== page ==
William R. Baker

William Robinson Baker (1820–1890) was a railroad executive, Texas State Senator and Mayor of Houston, Texas.

William Robinson Baker
Baker wm r.jpg
William Robinson Baker, Mayor of Houston
Mayor of Houston
In office
1880–1886
Preceded byAndrew J. Burke
Succeeded byDaniel C. Smith
State Senator
In office
1874–1875
Preceded byJames G. Tracy
Succeeded byJohn R. Henry
Personal details
BornMay 21, 1820
Baldwinsville, New York
DiedApril 30, 1890(1890-04-30) (aged 69)
Spouse(s)Hester E. (Runnels) Baker
ChildrenLucy Baker
ResidenceHouston, Texas
ProfessionBusinessman

Early lifeEdit

Baker was born on May 21, 1820, in Baldwinsville, New York to Asa Baker and the former Hannah Robinson.[1] He lived in New York until age 17 at which time he moved to Houston in the Republic of Texas. There he was a bookkeeper for the Houston Town Company for about two years.[1][2] Starting around 1839, he managed a general store for two years.[2] In 1841, Baker successfully ran for County Clerk of Harris County, a position he held for 16 years. In December 1845, Baker married Hester E. Runnels. She was a niece of former Mississippi Governor Hiram Runnels.[1][2]

CareerEdit

In 1852, Baker became the Secretary of the Texas Central Railroad, and in 1856, Secretary of the Houston and Texas Central Railroad. He eventually became Director and the Vice President of the line. From 1868 to 1871 was President of the railroad, and from 1873 to 1875, served as Vice-President and Manager. He sold his interests and retired from the railroad business in 1877.[2]

According to the 1860 United States Census, Baker owned real estate valued at $300,000 and personal property valued at $75,000.[1][3] Baker was one of just twenty-eight Texans in 1860 with at least $200,000 real estate assets.[3]

In 1874, Baker was elected to the Texas Senate from the 16th District and served one term.[2]

Baker was the first Houston mayor to hold office for three terms,[4] serving the city from 1880 through 1886.[2] He failed in a bid for a fourth term in 1886 when he lost the election by just four votes.[5]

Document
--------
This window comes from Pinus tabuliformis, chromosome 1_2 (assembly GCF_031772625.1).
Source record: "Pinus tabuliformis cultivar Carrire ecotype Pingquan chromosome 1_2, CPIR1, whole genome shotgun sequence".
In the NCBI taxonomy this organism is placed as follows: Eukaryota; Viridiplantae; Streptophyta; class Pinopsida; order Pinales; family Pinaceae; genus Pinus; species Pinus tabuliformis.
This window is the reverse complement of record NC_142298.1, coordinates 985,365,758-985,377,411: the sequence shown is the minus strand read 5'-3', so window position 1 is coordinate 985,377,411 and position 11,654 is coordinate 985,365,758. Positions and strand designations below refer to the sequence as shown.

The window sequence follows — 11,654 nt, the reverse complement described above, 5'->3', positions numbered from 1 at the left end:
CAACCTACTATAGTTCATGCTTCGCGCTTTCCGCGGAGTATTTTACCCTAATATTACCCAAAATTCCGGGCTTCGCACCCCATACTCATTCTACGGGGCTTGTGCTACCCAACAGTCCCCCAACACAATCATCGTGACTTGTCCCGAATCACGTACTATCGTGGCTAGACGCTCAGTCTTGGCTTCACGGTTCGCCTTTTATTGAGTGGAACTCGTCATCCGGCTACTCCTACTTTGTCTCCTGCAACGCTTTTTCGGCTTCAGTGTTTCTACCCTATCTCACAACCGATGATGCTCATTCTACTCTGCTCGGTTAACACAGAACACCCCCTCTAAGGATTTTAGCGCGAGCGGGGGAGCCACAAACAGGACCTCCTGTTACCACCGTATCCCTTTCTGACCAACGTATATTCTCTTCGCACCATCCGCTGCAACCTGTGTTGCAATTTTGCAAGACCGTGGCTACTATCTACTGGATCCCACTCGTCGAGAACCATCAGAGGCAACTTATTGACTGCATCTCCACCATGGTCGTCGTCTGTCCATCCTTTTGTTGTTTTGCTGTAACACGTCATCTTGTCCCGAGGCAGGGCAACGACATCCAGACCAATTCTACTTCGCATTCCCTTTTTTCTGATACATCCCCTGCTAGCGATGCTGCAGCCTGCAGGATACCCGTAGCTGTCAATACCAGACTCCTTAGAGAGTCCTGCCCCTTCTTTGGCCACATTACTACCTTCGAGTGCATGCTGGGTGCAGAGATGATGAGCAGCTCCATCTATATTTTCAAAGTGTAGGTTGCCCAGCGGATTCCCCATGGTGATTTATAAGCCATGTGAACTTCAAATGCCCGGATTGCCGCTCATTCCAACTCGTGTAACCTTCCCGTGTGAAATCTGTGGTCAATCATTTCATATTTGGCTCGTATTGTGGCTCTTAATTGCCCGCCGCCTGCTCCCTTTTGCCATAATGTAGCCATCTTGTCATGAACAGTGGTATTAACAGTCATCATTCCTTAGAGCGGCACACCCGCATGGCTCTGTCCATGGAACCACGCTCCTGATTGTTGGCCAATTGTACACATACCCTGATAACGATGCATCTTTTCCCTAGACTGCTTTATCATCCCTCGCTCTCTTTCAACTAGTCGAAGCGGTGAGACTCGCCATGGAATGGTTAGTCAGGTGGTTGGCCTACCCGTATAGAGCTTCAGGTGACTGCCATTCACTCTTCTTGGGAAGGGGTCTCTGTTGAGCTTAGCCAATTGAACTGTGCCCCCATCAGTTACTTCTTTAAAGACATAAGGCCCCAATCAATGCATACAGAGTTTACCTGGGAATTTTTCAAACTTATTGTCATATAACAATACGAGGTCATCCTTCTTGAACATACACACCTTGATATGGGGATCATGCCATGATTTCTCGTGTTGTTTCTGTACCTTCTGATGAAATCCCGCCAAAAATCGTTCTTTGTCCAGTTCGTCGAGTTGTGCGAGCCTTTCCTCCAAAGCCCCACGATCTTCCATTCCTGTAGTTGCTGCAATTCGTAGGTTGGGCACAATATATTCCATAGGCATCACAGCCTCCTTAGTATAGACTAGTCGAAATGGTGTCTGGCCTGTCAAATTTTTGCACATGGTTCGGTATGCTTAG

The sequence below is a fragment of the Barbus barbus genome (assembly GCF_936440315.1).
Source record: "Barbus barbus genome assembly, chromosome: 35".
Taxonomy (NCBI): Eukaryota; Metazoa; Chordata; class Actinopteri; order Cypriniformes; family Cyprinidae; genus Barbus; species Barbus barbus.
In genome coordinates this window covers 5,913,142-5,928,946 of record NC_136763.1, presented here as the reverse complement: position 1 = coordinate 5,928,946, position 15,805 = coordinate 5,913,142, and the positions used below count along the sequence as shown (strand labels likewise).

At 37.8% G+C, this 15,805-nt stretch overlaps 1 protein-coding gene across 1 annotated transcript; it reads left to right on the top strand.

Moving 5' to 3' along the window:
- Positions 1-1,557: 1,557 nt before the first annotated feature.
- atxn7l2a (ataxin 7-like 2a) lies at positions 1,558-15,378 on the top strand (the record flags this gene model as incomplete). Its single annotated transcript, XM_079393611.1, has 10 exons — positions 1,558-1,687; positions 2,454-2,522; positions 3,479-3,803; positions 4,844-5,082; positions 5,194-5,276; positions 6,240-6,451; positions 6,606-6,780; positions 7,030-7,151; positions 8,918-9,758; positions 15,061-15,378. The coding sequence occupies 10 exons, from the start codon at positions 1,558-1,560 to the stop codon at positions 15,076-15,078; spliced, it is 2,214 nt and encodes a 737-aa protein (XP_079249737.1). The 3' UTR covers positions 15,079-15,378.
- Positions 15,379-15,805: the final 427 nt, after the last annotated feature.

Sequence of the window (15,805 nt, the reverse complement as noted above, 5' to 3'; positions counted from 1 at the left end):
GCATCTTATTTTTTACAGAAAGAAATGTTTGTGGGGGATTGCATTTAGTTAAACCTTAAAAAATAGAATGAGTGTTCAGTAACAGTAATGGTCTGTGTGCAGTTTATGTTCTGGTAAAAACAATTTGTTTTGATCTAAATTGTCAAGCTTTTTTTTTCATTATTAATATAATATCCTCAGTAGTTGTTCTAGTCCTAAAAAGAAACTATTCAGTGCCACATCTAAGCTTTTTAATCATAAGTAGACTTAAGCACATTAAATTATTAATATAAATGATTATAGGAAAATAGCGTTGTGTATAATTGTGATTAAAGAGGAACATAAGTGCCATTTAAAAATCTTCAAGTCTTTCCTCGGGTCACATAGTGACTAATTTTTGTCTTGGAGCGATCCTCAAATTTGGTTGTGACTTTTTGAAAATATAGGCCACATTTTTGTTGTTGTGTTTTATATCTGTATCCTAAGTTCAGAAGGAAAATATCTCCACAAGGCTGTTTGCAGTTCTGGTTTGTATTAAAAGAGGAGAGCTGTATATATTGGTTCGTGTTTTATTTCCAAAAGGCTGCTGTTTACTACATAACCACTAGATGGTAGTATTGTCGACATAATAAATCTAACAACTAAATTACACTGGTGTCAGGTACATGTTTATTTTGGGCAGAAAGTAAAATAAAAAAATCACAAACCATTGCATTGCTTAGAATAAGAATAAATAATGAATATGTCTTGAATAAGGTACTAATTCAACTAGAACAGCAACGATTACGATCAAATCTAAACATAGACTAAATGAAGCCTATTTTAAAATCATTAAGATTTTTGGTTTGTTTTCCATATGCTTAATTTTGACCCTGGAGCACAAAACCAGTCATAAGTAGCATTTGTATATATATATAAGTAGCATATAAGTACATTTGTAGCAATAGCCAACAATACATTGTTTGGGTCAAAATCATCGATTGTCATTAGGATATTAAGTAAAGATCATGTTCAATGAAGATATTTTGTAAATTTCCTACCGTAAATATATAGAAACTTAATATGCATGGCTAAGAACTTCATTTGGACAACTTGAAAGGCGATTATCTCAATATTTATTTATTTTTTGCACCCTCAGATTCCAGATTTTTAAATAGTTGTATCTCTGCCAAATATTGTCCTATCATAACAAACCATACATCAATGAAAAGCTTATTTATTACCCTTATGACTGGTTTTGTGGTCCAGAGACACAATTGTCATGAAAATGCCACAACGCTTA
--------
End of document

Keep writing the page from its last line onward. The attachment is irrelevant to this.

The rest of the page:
DeathEdit

Baker died April 30, 1890.[1] He is buried at Glenwood Cemetery in Houston.[6]

ReferencesEdit

  1. ^ a b c d e Kleiner, Diana J. (September 7, 2016). "BAKER, WILLIAM ROBINSON". Handbook of Texas Online. Texas State Historical Association. Retrieved August 28, 2018.
  2. ^ a b c d e f "William Robinson Baker". Biographical Encyclopedia of Texas. New York: Southern Publishing Company. 1880. p. 70. OCLC 1843096.
  3. ^ a b Wooster, Ralph A. (1 January 1967). "Wealthy Texans, 1860". The Southwestern Historical Quarterly. 71 (2): 163–180. JSTOR 30240963.
  4. ^ Platt, Harold L. (1983). City Building in the New South. Philadelphia: Temple University Press. p. 86.
  5. ^ Platt (1983), p. 98.
  6. ^ Turner, Suzanne and Joanne Seale Wilson (2010). Houston's Silent Garden: Glenwood Cemetery, 1871–2009. College Station: Texas A&M University Press. p. xviii. ISBN 978-1603441636.

External linksEdit

Texas Senate
Preceded by
James G. Tracy
Texas State Senator
from District 16 (Houston)

1874–1875
Succeeded by
John R. Henry
Political offices
Preceded by
Daniel C. Smith
Mayor of Houston
1880–1886
Succeeded by
Andrew J. Burke